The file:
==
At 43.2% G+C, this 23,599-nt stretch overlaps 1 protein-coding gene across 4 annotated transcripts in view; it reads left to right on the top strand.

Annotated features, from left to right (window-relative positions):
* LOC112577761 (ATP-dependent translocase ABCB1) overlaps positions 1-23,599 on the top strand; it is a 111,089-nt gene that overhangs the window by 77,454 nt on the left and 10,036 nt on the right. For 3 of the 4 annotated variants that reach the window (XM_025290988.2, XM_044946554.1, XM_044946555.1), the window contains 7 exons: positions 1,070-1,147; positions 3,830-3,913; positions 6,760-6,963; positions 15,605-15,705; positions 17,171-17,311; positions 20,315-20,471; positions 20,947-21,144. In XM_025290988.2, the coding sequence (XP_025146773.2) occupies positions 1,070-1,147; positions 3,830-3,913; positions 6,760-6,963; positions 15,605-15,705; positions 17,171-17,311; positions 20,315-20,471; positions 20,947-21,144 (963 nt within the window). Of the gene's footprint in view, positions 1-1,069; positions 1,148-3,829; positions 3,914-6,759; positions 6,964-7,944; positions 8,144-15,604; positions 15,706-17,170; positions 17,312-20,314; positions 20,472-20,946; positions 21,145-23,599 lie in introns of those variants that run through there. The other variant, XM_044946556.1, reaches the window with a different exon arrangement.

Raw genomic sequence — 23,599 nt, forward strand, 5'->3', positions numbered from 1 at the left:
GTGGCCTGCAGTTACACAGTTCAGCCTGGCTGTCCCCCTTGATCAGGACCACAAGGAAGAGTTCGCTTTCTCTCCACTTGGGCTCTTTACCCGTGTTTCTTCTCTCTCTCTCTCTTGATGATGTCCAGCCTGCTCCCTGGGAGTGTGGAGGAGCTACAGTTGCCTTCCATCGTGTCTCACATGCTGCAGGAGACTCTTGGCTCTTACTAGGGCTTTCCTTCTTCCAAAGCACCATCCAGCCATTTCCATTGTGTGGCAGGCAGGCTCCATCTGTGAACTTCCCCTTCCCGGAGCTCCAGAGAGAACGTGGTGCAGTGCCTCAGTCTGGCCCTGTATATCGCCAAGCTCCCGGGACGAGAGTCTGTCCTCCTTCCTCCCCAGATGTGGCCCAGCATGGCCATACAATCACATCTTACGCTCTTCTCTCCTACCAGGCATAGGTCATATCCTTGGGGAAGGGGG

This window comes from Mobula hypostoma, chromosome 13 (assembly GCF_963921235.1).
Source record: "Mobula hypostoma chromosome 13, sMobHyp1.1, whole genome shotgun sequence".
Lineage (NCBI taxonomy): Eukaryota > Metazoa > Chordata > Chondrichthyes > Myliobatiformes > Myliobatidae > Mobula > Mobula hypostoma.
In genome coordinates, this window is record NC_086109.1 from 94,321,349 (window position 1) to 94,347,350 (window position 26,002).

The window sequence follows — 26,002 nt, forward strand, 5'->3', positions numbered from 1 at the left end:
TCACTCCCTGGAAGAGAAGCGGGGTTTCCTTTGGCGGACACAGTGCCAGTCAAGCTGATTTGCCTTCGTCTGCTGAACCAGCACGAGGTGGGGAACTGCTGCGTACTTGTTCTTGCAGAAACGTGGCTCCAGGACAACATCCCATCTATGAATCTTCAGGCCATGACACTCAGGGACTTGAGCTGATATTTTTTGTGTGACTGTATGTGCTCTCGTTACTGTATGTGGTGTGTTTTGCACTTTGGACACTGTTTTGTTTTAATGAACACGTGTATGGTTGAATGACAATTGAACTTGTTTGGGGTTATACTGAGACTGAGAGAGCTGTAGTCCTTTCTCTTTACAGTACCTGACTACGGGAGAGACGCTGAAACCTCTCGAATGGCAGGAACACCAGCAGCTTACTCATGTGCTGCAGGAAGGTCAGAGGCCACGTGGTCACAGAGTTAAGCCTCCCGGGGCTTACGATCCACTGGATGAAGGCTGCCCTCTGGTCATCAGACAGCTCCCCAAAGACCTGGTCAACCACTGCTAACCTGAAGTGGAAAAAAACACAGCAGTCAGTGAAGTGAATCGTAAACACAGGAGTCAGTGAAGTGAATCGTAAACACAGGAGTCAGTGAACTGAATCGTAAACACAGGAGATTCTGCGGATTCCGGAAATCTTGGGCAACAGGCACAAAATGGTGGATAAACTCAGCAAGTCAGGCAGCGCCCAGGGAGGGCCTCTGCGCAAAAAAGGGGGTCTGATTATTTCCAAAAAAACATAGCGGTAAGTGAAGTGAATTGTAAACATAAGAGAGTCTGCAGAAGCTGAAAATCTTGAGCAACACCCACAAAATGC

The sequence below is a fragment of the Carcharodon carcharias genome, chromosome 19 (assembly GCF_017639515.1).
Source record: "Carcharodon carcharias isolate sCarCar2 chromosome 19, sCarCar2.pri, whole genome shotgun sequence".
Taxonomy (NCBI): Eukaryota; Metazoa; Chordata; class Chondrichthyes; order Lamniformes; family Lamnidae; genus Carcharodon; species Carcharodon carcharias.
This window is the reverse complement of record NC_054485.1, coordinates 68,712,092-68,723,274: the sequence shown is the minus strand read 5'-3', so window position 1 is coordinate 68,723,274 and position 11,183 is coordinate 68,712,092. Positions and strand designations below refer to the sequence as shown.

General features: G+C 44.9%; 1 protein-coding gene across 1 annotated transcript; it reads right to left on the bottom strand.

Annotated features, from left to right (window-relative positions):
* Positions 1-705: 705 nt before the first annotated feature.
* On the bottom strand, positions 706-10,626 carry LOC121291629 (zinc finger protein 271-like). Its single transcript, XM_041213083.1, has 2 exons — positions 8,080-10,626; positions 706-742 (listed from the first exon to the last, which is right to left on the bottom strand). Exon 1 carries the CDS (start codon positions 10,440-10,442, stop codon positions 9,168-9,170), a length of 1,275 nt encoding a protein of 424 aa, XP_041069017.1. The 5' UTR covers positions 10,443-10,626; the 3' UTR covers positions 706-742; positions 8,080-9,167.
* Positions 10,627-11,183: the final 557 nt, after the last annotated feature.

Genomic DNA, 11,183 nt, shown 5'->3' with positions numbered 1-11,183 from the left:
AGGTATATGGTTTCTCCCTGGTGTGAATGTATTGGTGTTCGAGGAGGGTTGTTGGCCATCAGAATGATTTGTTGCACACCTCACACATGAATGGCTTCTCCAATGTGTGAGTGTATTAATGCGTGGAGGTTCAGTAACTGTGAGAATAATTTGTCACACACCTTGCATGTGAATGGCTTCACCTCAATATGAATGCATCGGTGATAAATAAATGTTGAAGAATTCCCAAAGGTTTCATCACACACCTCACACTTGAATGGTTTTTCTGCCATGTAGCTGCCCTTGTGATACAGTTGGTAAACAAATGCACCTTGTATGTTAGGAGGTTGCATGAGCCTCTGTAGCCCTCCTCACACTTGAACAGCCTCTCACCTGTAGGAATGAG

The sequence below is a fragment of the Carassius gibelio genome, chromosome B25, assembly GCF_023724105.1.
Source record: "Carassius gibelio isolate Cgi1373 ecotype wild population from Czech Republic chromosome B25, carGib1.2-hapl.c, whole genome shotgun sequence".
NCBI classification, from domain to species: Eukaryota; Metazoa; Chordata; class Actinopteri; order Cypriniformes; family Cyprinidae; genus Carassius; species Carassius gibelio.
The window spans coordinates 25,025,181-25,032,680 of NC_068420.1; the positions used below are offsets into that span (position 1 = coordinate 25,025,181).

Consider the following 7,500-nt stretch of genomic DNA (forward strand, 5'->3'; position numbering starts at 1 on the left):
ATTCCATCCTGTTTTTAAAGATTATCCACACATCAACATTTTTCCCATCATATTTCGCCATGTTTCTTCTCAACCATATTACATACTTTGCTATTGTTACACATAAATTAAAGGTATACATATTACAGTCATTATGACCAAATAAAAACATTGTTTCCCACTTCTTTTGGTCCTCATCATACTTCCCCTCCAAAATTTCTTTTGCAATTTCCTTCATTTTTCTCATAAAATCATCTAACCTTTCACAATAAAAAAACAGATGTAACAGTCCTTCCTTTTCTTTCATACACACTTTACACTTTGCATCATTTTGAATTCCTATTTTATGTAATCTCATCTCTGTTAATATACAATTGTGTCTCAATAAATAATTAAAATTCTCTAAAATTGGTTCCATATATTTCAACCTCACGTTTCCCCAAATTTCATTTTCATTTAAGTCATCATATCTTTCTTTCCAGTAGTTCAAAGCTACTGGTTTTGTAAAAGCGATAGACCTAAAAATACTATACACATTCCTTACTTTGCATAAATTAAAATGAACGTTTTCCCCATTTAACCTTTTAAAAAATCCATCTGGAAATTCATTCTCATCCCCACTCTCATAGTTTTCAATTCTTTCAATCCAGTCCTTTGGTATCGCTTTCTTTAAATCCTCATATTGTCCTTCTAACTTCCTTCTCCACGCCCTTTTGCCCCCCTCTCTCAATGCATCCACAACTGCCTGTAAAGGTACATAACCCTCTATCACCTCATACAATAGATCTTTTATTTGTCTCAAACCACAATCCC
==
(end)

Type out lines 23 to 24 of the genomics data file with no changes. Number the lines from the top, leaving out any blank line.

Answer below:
The sequence below is a fragment of the Carassius gibelio genome, chromosome B25, assembly GCF_023724105.1.
Source record: "Carassius gibelio isolate Cgi1373 ecotype wild population from Czech Republic chromosome B25, carGib1.2-hapl.c, whole genome shotgun sequence".